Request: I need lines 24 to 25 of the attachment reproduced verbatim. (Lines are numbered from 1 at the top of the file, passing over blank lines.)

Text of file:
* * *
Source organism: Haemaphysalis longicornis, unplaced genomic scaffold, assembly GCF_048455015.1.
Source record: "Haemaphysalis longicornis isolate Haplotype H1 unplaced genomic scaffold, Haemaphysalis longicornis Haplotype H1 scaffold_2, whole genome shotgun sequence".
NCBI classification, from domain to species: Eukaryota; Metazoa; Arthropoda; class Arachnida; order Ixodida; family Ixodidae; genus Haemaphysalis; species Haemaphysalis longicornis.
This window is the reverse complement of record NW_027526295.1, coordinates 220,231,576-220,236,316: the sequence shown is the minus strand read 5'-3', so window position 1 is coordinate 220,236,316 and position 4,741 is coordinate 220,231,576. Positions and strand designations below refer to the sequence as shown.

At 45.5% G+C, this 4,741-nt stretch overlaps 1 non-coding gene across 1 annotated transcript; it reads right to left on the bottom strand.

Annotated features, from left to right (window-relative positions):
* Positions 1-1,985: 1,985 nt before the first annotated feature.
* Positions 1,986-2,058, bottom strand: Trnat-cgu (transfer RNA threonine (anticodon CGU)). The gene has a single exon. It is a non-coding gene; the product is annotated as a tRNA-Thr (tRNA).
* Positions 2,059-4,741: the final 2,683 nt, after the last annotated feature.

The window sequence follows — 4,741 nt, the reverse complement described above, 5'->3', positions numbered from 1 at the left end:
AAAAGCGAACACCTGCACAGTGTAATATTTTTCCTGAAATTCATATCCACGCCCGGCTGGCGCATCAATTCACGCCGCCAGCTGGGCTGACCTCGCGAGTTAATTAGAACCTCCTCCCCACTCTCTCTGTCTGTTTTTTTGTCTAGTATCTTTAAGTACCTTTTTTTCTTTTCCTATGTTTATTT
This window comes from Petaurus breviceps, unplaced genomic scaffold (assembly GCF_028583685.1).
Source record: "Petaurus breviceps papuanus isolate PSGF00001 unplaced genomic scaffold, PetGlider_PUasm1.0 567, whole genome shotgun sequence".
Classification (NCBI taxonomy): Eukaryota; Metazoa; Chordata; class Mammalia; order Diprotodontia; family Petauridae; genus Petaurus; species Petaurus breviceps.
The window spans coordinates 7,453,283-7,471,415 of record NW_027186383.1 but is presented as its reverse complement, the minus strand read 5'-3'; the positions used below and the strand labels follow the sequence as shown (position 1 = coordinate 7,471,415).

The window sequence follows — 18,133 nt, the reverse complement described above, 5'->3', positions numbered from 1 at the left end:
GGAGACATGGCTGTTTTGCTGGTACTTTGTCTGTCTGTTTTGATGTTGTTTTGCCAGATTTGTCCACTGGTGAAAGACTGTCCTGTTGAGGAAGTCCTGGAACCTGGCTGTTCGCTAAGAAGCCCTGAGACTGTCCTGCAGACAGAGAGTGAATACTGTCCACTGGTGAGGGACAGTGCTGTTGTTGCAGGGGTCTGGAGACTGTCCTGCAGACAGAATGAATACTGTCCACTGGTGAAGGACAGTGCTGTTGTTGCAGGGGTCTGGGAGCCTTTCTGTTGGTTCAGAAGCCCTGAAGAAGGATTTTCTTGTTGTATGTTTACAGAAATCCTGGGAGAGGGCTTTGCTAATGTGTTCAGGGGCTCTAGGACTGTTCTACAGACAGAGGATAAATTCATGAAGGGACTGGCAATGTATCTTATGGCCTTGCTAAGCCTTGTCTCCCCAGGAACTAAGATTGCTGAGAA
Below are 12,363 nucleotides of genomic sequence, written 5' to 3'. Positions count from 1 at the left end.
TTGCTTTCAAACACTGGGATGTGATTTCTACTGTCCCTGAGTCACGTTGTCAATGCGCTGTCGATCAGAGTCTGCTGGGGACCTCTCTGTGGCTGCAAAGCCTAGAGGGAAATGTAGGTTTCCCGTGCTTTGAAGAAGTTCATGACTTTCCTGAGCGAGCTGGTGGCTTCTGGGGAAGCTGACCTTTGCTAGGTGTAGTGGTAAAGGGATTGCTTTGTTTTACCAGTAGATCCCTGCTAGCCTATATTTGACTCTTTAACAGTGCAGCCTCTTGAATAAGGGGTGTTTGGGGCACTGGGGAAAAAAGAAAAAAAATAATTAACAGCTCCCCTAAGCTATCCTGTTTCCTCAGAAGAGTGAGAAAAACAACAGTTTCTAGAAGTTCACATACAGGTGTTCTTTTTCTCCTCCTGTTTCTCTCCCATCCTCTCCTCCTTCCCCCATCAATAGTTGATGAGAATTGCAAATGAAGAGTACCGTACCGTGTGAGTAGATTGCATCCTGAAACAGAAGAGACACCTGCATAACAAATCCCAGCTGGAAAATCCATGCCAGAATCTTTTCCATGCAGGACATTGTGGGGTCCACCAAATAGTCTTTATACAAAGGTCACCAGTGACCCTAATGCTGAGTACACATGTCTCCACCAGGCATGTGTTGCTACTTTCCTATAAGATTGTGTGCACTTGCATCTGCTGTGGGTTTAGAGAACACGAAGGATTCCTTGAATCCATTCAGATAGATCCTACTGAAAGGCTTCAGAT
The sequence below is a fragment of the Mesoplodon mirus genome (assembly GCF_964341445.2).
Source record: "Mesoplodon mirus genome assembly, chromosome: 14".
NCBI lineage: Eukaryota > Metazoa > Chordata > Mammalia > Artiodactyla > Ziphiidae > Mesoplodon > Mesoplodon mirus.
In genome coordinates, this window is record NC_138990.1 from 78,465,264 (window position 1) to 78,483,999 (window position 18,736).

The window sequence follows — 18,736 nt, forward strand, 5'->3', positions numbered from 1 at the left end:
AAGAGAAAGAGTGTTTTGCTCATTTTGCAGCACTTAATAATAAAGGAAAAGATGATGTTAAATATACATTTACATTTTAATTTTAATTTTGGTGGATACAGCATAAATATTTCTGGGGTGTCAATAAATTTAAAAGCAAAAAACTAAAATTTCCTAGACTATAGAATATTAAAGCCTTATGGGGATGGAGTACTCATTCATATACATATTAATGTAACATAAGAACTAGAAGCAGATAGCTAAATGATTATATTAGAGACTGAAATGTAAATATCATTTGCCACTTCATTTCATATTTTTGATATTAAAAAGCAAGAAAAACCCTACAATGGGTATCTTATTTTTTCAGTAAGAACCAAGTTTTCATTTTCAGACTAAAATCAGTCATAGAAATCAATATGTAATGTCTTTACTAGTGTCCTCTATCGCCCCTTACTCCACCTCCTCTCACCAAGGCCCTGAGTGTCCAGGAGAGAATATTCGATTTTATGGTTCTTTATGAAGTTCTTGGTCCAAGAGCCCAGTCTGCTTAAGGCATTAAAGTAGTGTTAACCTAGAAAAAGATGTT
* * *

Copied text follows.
The window sequence follows — 18,736 nt, forward strand, 5'->3', positions numbered from 1 at the left end:
AAGAGAAAGAGTGTTTTGCTCATTTTGCAGCACTTAATAATAAAGGAAAAGATGATGTTAAATATACATTTACATTTTAATTTTAATTTTGGTGGATACAGCATAAATATTTCTGGGGTGTCAATAAATTTAAAAGCAAAAAACTAAAATTTCCTAGACTATAGAATATTAAAGCCTTATGGGGATGGAGTACTCATTCATATACATATTAATGTAACATAAGAACTAGAAGCAGATAGCTAAATGATTATATTAGAGACTGAAATGTAAATATCATTTGCCACTTCATTTCATATTTTTGATATTAAAAAGCAAGAAAAACCCTACAATGGGTATCTTATTTTTTCAGTAAGAACCAAGTTTTCATTTTCAGACTAAAATCAGTCATAGAAATCAATATGTAATGTCTTTACTAGTGTCCTCTATCGCCCCTTACTCCACCTCCTCTCACCAAGGCCCTGAGTGTCCAGGAGAGAATATTCGATTTTATGGTTCTTTATGAAGTTCTTGGTCCAAGAGCCCAGTCTGCTTAAGGCATTAAAGTAGTGTTAACCTAGAAAAAGATGTT